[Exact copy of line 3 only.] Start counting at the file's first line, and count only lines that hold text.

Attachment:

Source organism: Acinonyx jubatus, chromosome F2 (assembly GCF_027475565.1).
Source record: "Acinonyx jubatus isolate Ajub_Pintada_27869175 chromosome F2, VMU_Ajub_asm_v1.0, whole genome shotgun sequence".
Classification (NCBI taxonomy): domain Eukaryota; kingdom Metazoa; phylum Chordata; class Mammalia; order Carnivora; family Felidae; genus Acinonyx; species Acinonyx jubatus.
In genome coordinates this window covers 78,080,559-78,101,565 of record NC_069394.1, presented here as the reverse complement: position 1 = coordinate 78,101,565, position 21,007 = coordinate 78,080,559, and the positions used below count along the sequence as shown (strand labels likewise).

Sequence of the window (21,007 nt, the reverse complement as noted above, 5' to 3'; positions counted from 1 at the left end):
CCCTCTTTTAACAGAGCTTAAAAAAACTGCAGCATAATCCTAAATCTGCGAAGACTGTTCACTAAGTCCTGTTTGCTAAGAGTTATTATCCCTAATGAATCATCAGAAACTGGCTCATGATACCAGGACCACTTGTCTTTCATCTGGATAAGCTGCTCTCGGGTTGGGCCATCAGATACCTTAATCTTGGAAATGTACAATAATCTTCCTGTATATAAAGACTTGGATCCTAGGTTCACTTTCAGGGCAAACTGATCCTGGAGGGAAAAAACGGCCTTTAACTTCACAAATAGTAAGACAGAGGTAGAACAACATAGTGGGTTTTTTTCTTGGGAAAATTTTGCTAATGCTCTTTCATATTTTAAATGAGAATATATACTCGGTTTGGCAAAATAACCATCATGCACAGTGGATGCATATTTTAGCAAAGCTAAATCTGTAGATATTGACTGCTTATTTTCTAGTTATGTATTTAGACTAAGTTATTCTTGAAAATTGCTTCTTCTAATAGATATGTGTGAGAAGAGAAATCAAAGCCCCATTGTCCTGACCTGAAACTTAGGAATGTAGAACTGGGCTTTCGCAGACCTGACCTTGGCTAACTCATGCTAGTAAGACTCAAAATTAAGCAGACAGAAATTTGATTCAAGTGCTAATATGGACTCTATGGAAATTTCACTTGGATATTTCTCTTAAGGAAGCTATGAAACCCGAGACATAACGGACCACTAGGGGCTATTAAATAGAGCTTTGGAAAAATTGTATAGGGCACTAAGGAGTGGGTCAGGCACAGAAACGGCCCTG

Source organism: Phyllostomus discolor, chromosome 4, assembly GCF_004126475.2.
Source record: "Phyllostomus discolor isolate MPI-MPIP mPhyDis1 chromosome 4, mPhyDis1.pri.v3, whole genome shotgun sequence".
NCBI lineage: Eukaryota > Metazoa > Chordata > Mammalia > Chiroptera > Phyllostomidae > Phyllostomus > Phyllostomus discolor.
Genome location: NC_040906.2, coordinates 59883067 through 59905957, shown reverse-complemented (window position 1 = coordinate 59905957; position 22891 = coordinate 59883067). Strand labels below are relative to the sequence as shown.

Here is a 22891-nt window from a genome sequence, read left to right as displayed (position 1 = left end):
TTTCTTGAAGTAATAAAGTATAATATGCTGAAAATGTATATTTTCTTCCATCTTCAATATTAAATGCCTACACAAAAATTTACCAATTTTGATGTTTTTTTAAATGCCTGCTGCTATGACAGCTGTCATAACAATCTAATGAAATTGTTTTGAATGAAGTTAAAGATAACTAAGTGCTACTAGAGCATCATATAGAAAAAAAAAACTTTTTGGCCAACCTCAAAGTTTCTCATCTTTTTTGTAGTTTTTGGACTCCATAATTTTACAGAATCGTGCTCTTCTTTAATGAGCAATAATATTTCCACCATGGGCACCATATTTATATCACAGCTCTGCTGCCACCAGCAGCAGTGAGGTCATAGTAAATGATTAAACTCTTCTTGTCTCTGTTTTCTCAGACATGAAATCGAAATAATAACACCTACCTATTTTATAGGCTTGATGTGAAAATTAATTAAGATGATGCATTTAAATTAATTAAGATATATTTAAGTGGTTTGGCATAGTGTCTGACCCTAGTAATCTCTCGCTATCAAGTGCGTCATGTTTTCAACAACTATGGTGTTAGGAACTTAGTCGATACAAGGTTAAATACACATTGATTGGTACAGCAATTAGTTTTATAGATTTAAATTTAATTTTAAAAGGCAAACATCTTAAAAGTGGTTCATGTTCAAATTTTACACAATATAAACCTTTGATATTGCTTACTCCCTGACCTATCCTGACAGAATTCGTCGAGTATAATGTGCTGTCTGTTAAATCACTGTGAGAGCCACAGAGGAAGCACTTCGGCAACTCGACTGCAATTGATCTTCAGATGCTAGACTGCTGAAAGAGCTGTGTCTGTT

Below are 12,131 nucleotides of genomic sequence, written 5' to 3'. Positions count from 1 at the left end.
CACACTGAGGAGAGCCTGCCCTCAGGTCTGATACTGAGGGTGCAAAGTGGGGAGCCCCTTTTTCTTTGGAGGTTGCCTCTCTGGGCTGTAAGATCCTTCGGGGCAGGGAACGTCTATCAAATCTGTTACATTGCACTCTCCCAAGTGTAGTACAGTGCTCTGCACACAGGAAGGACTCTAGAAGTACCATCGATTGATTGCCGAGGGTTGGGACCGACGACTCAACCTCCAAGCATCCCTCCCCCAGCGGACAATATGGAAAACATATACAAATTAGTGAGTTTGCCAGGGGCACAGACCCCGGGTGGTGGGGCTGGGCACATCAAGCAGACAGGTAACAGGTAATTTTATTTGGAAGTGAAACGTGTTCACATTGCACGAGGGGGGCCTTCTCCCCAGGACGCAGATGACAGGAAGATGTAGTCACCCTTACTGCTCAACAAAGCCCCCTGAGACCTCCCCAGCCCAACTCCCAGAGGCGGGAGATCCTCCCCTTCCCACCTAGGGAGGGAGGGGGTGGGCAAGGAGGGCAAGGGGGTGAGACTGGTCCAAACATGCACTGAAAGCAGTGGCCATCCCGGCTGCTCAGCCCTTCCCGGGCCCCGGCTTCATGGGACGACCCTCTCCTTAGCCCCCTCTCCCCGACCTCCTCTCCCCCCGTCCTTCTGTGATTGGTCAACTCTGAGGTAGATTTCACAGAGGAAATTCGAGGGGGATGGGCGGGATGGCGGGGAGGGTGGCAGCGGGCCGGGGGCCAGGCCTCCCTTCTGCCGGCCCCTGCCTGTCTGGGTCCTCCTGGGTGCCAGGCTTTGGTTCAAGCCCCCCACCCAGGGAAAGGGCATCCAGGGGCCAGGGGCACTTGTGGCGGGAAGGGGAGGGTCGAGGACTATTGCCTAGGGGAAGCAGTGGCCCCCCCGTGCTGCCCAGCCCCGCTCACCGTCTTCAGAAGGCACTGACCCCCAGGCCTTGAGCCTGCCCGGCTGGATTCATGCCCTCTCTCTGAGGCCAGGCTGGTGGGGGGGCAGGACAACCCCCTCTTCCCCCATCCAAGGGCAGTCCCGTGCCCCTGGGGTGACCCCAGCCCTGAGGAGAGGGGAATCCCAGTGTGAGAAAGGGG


Classification (NCBI taxonomy): domain Eukaryota; kingdom Metazoa; phylum Chordata; class Mammalia; order Carnivora; family Felidae; genus Acinonyx; species Acinonyx jubatus.